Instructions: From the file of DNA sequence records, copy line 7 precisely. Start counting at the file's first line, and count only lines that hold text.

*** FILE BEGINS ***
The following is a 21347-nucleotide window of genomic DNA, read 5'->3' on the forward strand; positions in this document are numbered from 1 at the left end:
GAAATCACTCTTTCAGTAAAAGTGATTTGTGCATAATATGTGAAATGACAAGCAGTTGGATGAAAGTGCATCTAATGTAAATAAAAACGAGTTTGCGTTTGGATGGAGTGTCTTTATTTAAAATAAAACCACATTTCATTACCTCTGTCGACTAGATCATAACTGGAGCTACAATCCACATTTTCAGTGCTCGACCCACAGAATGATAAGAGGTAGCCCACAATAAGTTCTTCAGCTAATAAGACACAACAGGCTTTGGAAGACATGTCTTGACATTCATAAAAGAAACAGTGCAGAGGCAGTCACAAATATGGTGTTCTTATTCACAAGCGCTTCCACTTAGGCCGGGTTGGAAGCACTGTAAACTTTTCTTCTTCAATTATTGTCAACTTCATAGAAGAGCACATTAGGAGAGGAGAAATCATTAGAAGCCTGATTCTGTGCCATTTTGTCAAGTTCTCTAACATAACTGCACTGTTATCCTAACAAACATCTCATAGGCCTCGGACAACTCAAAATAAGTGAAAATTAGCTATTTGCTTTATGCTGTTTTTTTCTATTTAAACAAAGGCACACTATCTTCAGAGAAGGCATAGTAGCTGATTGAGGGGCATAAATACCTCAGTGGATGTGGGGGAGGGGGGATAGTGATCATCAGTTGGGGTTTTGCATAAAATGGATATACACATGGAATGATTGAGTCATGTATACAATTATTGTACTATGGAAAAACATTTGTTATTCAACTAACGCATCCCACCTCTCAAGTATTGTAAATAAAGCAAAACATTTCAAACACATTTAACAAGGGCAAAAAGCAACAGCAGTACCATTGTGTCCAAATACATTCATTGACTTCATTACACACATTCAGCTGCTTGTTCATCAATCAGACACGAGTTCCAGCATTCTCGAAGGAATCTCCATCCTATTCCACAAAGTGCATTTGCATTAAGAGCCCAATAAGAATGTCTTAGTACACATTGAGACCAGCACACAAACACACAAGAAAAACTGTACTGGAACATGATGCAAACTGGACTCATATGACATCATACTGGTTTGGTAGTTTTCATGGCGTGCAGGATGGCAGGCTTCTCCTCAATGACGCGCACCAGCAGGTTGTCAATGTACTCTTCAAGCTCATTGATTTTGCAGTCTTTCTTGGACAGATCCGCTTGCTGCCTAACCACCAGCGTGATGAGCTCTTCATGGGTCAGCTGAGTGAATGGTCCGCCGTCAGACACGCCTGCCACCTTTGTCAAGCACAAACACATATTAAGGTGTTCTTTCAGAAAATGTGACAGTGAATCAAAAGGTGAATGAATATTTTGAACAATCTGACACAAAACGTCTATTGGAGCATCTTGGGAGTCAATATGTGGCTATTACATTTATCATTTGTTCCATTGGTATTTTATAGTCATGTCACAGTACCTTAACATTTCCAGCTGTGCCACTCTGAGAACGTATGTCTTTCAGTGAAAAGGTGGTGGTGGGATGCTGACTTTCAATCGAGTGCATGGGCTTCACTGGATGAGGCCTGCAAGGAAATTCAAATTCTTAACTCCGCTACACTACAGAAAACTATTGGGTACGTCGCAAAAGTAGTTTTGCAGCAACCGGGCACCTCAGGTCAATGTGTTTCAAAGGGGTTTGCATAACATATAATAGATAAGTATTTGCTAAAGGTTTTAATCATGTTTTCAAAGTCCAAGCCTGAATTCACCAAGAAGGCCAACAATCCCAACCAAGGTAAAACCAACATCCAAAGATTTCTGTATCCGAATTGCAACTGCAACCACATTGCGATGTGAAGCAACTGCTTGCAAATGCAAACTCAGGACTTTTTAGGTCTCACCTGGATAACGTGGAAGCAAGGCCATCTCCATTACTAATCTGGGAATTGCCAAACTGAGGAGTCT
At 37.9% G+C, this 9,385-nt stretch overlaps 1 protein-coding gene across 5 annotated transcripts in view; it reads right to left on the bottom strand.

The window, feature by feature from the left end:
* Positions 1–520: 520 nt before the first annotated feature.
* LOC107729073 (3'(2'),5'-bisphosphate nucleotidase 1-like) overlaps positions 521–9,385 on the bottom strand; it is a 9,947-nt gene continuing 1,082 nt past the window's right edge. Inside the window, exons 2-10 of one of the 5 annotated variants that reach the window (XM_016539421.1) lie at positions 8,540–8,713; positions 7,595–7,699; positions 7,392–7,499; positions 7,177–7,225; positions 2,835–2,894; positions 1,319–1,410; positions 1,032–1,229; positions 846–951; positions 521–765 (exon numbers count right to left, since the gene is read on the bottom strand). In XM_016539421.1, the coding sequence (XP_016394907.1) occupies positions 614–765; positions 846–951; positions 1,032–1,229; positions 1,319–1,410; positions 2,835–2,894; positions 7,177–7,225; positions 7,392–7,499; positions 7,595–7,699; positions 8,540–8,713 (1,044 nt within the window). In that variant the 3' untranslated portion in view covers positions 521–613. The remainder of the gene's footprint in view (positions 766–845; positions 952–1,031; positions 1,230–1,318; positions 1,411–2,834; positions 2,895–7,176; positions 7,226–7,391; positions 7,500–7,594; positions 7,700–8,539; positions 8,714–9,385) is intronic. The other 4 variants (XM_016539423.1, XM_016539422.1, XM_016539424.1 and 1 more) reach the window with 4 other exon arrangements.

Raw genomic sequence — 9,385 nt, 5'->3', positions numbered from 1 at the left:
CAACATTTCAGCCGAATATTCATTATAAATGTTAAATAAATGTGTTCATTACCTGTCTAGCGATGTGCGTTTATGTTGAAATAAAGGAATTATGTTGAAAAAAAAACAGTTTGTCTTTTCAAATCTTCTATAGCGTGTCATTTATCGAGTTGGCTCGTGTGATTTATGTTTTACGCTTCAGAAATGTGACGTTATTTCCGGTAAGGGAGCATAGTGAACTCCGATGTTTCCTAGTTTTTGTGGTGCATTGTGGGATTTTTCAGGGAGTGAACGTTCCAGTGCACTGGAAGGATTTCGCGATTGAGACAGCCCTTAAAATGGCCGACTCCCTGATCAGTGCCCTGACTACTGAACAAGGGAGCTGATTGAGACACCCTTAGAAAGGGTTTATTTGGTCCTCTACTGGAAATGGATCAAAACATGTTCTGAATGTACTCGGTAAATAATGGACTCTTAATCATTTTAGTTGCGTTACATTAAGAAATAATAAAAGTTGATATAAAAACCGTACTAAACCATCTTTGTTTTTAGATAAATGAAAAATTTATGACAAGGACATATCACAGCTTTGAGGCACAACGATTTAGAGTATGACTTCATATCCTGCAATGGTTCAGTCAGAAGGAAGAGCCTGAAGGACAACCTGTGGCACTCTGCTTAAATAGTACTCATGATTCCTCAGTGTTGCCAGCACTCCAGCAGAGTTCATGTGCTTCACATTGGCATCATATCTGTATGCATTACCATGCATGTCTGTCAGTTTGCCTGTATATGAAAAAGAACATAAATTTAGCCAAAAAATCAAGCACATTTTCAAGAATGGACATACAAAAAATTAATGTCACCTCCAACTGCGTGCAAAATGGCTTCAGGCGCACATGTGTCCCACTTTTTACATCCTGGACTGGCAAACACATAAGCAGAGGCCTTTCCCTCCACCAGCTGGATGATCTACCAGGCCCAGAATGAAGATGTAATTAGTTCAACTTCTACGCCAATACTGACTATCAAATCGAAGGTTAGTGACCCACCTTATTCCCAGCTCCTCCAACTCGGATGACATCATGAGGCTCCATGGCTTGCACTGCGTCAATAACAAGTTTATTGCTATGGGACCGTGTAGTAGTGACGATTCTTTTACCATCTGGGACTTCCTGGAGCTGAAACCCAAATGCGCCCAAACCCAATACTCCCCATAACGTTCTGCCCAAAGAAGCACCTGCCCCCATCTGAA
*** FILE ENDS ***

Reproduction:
Raw genomic sequence — 9,385 nt, 5'->3', positions numbered from 1 at the left: